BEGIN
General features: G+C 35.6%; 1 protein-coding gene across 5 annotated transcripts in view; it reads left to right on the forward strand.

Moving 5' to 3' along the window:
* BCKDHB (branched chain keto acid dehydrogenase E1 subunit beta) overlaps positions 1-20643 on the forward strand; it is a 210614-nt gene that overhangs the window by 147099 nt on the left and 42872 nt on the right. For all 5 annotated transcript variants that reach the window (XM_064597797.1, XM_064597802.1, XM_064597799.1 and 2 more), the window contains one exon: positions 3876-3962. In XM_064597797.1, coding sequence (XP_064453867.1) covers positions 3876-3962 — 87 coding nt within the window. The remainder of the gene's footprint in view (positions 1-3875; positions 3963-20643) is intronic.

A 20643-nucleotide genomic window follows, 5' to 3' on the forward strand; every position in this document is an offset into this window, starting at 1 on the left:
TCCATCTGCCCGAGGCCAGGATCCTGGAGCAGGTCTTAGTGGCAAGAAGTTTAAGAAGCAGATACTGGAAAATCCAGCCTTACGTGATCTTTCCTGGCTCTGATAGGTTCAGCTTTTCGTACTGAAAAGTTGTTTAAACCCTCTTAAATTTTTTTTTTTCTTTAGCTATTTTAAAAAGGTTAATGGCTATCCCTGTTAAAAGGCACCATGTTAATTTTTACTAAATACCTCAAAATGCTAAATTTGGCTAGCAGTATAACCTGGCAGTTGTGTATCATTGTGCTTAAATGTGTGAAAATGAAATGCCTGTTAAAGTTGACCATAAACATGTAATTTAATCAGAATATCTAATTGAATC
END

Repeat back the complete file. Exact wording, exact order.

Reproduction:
General features: G+C 35.6%; 1 protein-coding gene across 5 annotated transcripts in view; it reads left to right on the forward strand.

Moving 5' to 3' along the window:
* BCKDHB (branched chain keto acid dehydrogenase E1 subunit beta) overlaps positions 1-20643 on the forward strand; it is a 210614-nt gene that overhangs the window by 147099 nt on the left and 42872 nt on the right. For all 5 annotated transcript variants that reach the window (XM_064597797.1, XM_064597802.1, XM_064597799.1 and 2 more), the window contains one exon: positions 3876-3962. In XM_064597797.1, coding sequence (XP_064453867.1) covers positions 3876-3962 — 87 coding nt within the window. The remainder of the gene's footprint in view (positions 1-3875; positions 3963-20643) is intronic.

A 20643-nucleotide genomic window follows, 5' to 3' on the forward strand; every position in this document is an offset into this window, starting at 1 on the left:
TCCATCTGCCCGAGGCCAGGATCCTGGAGCAGGTCTTAGTGGCAAGAAGTTTAAGAAGCAGATACTGGAAAATCCAGCCTTACGTGATCTTTCCTGGCTCTGATAGGTTCAGCTTTTCGTACTGAAAAGTTGTTTAAACCCTCTTAAATTTTTTTTTTTCTTTAGCTATTTTAAAAAGGTTAATGGCTATCCCTGTTAAAAGGCACCATGTTAATTTTTACTAAATACCTCAAAATGCTAAATTTGGCTAGCAGTATAACCTGGCAGTTGTGTATCATTGTGCTTAAATGTGTGAAAATGAAATGCCTGTTAAAGTTGACCATAAACATGTAATTTAATCAGAATATCTAATTGAATC